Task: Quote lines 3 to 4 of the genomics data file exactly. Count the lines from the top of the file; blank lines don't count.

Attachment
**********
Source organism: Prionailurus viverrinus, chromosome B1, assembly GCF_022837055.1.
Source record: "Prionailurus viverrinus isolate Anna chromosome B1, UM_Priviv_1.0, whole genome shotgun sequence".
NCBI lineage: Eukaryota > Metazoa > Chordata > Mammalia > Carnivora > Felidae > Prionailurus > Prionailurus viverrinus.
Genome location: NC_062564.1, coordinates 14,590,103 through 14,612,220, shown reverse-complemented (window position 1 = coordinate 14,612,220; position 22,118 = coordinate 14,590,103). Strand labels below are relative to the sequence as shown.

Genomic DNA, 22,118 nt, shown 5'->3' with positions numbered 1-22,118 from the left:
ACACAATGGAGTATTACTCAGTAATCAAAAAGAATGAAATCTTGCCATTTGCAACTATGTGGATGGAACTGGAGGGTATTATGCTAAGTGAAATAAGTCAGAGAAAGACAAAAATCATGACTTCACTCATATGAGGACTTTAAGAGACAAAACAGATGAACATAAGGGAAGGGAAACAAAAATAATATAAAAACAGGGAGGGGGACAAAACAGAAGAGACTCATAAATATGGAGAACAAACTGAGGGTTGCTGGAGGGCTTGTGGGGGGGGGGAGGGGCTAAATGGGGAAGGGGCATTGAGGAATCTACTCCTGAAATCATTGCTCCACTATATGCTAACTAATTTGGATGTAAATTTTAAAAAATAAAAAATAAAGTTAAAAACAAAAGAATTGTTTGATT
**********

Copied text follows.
NCBI lineage: Eukaryota > Metazoa > Chordata > Mammalia > Carnivora > Felidae > Prionailurus > Prionailurus viverrinus.
Genome location: NC_062564.1, coordinates 14,590,103 through 14,612,220, shown reverse-complemented (window position 1 = coordinate 14,612,220; position 22,118 = coordinate 14,590,103). Strand labels below are relative to the sequence as shown.